# copying triangular image region with pil

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I was able to do this with an affine transformation (thanks to this question). After the affine transformation, the destination triangle is drawn to a mask and then pasted on to the destination image. Here's what I came up with:

```import Image
import ImageDraw
import numpy

def transformblit(src_tri, dst_tri, src_img, dst_img):
((x11, x12), (x21, x22), (x31, x32)) = src_tri((y11, y12), (y21, y22), (y31, y32)) = dst_tri

M = numpy.array([
[y11, y12, 1, 0, 0, 0],
[y21, y22, 1, 0, 0, 0],
[y31, y32, 1, 0, 0, 0],
[0, 0, 0, y11, y12, 1],
[0, 0, 0, y21, y22, 1],
[0, 0, 0, y31, y32, 1]
])

y = numpy.array([x11, x21, x31, x12, x22, x32])

A = numpy.linalg.solve(M, y)

src_copy = src_img.copy()
srcdraw = ImageDraw.Draw(src_copy)
srcdraw.polygon(src_tri)
src_copy.show()
transformed = src_img.transform(dst_img.size, Image.AFFINE, A)

dstdraw = ImageDraw.Draw(dst_img)
dstdraw.polygon(dst_tri, fill = (255, 255, 255))
dst_img.show()
dst_img.show()

im100 = Image.open('test100.jpg')
im250 = Image.open('test250.jpg')

tri1 = [(10, 10), (20, 20), (10, 20)]
tri2 = [(35, 30), (75, 19), (50, 90)]

transformblit(tri1, tri2, im100, im250)```

Suggestion : 2

Returns a rectangular region from this image. The box is a 4-tuple defining the left, upper, right, and lower pixel coordinate. See Coordinate System.,The bounding box is returned as a 4-tuple defining the left, upper, right, and lower pixel coordinate. See Coordinate System. If the image is completely empty, this method returns None.,Pastes another image into this image. The box argument is either a 2-tuple giving the upper left corner, a 4-tuple defining the left, upper, right, and lower pixel coordinate, or None (same as (0, 0)). See Coordinate System. If a 4-tuple is given, the size of the pasted image must match the size of the region.,If any changes are made, returns a tuple with the chosen mode and box with coordinates of the original image within the altered one.

```from PIL
import Image
with Image.open("hopper.jpg") as im:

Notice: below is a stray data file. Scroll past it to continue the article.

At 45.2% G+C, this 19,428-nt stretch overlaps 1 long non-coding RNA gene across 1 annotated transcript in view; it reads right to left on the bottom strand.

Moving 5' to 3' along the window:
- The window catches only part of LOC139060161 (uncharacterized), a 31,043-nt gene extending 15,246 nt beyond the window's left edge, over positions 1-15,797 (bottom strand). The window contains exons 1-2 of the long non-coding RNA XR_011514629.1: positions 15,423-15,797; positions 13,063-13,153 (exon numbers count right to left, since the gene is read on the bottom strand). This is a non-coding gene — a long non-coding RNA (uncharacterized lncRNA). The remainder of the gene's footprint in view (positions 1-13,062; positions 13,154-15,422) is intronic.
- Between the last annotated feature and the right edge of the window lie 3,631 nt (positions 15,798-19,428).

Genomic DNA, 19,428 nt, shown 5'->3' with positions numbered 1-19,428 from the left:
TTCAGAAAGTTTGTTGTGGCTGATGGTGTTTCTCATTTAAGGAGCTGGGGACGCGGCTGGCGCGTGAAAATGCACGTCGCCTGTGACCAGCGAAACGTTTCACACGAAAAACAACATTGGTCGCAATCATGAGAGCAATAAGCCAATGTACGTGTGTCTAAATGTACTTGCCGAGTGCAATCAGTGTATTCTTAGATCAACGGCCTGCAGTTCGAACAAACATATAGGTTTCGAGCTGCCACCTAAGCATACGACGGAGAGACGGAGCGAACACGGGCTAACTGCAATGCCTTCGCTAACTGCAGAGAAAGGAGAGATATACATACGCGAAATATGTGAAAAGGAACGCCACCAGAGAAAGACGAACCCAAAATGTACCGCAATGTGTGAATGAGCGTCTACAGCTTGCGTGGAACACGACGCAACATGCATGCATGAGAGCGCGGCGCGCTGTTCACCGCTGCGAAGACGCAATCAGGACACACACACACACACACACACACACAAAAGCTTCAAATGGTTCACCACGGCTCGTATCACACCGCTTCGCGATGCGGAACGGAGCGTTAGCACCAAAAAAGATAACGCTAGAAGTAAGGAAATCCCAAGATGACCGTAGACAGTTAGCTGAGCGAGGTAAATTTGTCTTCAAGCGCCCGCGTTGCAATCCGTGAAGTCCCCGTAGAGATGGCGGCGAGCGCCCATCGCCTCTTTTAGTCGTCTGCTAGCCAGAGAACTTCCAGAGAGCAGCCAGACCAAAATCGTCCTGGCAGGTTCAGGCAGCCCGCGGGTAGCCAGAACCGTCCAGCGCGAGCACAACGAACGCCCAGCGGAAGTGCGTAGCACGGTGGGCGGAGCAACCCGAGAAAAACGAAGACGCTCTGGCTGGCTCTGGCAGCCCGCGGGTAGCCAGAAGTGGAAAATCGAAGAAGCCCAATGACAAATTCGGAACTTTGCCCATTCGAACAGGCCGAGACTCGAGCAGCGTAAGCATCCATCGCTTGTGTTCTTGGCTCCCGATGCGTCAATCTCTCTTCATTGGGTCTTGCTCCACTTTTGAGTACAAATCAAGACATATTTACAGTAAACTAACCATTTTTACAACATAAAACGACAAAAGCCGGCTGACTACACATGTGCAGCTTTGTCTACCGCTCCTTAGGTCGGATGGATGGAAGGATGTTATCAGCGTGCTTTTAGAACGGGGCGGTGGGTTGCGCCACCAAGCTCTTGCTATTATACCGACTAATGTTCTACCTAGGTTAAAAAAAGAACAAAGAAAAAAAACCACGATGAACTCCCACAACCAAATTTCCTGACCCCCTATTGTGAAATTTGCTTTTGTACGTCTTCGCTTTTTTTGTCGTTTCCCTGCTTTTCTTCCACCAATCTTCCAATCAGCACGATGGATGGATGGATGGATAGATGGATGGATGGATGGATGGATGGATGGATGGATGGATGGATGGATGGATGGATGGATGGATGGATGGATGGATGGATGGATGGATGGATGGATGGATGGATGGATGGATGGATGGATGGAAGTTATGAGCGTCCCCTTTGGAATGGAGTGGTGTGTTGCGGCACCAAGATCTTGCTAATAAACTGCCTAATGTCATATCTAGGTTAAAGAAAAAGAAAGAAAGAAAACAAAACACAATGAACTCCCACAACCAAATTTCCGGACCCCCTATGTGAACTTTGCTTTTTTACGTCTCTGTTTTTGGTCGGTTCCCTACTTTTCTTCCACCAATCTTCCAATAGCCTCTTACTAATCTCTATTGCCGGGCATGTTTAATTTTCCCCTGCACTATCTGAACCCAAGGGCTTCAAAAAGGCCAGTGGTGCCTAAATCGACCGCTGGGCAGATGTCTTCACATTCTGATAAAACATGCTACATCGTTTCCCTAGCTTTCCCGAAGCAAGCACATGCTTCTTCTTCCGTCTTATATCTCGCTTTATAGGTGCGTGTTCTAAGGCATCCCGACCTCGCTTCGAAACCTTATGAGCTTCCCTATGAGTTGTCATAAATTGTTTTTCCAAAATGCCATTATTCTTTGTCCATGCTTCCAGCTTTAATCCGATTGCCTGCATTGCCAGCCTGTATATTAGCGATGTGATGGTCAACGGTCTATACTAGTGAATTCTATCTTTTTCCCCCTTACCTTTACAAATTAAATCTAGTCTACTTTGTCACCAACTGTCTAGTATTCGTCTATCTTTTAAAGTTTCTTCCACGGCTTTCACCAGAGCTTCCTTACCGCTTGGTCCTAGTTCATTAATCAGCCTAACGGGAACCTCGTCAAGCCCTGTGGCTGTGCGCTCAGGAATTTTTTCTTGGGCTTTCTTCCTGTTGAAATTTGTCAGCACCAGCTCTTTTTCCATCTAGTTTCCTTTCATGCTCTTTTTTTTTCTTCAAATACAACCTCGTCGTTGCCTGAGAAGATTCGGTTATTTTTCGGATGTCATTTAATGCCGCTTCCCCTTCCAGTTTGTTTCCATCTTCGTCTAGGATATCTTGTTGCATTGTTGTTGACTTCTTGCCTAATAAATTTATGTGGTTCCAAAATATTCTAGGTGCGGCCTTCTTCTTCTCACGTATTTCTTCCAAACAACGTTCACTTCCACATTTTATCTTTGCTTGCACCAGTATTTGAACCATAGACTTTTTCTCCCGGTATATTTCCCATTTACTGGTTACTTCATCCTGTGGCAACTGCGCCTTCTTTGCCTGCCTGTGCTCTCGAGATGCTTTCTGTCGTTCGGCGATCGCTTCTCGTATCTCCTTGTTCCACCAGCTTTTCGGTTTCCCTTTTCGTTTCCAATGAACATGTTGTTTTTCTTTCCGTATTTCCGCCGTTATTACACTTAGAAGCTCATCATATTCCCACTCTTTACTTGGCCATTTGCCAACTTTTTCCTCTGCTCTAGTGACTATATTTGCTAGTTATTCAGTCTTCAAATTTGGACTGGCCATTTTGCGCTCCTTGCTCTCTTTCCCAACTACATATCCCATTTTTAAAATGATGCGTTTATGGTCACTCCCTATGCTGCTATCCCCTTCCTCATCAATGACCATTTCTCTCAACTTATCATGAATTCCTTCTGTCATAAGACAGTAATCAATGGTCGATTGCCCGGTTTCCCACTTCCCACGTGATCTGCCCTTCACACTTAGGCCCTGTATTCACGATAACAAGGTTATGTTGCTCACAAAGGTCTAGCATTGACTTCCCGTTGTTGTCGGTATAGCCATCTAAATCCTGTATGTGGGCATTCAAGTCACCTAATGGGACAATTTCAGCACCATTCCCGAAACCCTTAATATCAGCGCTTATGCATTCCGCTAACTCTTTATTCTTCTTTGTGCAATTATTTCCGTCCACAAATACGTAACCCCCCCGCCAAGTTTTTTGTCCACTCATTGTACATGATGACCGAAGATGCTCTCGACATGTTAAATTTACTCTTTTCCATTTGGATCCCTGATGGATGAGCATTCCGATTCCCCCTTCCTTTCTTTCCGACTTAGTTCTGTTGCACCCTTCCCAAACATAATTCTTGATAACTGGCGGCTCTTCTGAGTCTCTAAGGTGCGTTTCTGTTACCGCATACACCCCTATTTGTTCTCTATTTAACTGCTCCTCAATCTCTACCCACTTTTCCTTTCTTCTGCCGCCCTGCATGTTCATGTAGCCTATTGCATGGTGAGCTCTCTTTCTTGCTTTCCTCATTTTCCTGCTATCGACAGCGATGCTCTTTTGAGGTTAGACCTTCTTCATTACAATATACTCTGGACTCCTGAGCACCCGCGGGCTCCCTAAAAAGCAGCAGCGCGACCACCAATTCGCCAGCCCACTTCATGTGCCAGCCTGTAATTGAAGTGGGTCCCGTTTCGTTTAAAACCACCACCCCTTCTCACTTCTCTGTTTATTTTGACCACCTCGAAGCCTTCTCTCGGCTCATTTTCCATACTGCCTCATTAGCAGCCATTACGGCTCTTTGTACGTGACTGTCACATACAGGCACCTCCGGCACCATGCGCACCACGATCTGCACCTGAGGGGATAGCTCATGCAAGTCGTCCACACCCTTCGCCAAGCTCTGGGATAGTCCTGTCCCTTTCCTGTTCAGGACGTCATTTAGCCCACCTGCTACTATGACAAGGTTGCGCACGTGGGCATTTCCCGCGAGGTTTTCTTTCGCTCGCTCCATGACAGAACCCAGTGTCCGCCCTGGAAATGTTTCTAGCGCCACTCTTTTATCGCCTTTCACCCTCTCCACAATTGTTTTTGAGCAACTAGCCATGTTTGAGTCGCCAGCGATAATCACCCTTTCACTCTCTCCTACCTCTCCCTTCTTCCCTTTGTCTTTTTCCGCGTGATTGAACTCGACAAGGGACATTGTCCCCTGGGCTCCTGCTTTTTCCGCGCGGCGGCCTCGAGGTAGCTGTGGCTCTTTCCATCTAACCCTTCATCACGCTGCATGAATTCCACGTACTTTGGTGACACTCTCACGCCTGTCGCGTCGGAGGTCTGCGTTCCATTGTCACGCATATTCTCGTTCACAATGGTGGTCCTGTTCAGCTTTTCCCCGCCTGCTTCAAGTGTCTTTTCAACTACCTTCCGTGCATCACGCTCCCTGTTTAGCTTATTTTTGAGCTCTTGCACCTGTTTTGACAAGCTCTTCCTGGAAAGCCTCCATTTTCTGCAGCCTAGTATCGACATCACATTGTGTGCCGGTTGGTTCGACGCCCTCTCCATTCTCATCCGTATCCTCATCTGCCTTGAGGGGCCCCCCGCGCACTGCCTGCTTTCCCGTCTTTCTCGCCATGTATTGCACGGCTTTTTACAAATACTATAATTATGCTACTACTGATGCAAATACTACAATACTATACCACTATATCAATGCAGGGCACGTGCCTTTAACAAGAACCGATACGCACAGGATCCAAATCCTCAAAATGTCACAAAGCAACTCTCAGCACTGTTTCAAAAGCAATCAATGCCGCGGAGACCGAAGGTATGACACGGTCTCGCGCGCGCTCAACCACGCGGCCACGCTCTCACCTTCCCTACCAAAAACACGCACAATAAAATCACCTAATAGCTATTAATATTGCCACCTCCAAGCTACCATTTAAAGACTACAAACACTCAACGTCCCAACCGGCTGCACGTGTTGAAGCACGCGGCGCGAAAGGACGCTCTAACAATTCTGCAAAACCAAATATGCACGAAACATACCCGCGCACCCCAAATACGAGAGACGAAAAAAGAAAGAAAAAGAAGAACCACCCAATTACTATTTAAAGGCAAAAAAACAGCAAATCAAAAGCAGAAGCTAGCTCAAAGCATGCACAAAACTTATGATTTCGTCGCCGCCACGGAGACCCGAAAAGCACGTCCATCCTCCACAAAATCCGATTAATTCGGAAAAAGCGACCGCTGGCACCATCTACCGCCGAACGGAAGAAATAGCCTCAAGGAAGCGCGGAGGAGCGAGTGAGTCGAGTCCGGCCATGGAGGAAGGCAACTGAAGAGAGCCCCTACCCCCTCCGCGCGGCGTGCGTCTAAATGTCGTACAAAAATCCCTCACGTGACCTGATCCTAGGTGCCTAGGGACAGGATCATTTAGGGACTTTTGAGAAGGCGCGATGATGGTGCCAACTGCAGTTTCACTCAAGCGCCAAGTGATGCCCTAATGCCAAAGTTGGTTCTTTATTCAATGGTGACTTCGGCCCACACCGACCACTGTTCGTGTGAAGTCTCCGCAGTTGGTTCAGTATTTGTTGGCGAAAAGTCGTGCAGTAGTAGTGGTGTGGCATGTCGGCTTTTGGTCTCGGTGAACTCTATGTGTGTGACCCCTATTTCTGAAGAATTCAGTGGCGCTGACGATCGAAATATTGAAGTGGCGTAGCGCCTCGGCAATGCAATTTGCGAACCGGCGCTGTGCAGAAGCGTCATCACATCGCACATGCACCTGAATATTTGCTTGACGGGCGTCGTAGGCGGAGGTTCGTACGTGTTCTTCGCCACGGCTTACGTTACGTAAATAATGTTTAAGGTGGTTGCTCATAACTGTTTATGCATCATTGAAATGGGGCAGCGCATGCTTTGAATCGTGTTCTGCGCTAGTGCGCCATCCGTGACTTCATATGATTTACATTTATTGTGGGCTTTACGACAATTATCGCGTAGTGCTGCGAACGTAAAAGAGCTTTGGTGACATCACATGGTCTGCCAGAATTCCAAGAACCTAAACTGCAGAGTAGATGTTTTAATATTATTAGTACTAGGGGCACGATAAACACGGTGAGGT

im.rotate(45).show()```
```from PIL
import Image
import glob, os

size = 128, 128

for infile in glob.glob("*.jpg"):
file, ext = os.path.splitext(infile)
with Image.open(infile) as im:
im.thumbnail(size)
im.save(file + ".thumbnail", "JPEG")```
`out = image1 * (1.0 - alpha) + image2 * alpha`
```from PIL
import Image
import numpy as np
im = Image.open("hopper.jpg")
a = np.asarray(im)```
`im = Image.fromarray(a)`
```from PIL
import Image
import numpy as np
a = np.full((1, 1), 300)
im = Image.fromarray(a, mode = "L")
im.getpixel((0, 0)) # 44
im = Image.fromarray(a, mode = "RGB")
im.getpixel((0, 0)) #(44, 1, 0)```

Suggestion : 3

Last Updated On: December 02, 2020

You can install Pillow with `pip` as shown:

```python3 - m pip install--upgrade pip
python3 - m pip install--upgrade Pillow```

To load an image from a file, we use the `open()` function in the `Image` module, passing it the path to the image.

```from PIL
import Image

image = Image.open('demo_image.jpg')```

After obtaining an `Image` object, you can now use the methods and attributes defined by the class to process and manipulate it. Let's start by displaying the image. You can do this by calling the `show()` method on it. This displays the image on an external viewer (usually Preview on macOS, xv on Unix, and the Paint program on Windows).

`image.show()`

When you are done processing an image, you can save it to a file with the `save()` method, passing in the name that will be used to label the image file. When saving an image, you can specify a different extension from its original, and the saved image will be converted to the specified format.

```image = Image.open('demo_image.jpg')
image.save('new_image.png')```

To resize an image, you call the `resize()` method on it, passing in a two-integer tuple argument representing the width and height of the resized image. The function doesn't modify the used image; it instead returns another Image with the new dimensions.

```image = Image.open('demo_image.jpg')
new_image = image.resize((400, 400))